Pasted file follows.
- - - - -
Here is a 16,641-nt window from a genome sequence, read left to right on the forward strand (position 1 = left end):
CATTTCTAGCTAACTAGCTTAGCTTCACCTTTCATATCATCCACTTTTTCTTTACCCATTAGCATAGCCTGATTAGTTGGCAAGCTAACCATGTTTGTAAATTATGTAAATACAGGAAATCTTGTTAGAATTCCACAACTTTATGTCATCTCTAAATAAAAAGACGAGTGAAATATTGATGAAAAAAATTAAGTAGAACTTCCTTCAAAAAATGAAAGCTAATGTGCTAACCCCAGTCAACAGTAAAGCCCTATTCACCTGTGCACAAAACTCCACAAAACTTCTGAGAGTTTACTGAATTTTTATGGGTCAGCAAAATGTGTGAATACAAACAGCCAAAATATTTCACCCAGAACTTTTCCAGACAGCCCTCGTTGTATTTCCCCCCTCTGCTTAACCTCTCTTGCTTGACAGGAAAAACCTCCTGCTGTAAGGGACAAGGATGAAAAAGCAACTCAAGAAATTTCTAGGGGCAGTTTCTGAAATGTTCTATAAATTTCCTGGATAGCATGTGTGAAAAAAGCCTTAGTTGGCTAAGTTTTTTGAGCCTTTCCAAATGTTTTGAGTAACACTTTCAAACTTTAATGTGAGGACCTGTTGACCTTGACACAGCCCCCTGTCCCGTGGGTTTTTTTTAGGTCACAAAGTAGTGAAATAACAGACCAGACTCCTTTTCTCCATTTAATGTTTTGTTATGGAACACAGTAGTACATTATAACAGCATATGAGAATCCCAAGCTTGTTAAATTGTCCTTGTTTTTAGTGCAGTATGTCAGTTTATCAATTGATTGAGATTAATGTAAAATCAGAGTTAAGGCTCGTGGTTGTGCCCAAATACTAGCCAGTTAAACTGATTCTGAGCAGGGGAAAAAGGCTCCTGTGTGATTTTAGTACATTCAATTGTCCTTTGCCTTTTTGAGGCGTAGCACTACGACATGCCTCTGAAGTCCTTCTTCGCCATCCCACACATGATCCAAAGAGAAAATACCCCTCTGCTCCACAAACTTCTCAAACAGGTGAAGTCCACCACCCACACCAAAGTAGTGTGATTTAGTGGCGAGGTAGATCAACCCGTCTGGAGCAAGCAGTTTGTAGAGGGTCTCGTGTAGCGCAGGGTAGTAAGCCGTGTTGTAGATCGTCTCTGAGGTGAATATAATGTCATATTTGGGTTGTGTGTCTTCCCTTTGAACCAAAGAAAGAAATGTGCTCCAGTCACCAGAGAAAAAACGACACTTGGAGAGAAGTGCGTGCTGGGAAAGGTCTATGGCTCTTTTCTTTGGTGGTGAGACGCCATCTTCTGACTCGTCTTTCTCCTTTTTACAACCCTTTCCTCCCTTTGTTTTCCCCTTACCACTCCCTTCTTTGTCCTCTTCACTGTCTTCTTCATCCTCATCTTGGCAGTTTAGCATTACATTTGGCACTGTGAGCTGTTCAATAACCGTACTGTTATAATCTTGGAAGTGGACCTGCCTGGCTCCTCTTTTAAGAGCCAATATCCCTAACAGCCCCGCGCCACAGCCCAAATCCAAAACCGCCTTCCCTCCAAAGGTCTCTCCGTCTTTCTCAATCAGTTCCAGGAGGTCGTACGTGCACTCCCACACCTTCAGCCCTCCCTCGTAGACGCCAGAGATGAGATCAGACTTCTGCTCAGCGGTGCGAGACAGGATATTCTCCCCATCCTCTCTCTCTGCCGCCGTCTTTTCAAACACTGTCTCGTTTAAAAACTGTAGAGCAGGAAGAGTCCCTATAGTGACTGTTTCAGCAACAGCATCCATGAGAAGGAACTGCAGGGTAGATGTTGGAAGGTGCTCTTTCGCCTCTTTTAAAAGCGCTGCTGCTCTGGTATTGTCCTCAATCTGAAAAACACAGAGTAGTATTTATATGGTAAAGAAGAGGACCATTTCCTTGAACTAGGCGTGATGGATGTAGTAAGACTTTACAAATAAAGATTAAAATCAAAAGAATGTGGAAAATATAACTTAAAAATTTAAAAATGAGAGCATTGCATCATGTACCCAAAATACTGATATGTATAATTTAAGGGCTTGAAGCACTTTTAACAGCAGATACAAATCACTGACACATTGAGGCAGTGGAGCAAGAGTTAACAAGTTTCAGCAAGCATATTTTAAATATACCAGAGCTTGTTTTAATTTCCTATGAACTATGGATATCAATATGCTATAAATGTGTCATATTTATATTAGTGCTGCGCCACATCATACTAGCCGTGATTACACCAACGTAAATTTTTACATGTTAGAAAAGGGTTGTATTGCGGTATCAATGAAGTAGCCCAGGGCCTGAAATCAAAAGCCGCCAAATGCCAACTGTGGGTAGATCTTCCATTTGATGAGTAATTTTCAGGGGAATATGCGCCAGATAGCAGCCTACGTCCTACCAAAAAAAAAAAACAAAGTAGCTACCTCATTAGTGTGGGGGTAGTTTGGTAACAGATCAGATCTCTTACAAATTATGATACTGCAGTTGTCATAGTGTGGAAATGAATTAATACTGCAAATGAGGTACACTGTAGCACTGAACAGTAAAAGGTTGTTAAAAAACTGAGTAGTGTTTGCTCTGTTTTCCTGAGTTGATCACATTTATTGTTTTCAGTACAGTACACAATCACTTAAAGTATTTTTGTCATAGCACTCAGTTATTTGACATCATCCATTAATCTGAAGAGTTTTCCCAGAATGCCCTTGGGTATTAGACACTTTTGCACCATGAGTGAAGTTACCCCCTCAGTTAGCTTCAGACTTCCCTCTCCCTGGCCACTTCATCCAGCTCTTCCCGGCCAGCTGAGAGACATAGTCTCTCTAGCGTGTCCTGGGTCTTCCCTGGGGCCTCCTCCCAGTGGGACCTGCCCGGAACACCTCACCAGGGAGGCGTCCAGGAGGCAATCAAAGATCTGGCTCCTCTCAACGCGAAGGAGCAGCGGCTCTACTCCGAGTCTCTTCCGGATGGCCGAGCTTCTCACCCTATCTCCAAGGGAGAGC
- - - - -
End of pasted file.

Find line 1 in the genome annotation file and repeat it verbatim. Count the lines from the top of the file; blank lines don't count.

Here is a 16,641-nt window from a genome sequence, read left to right on the forward strand (position 1 = left end):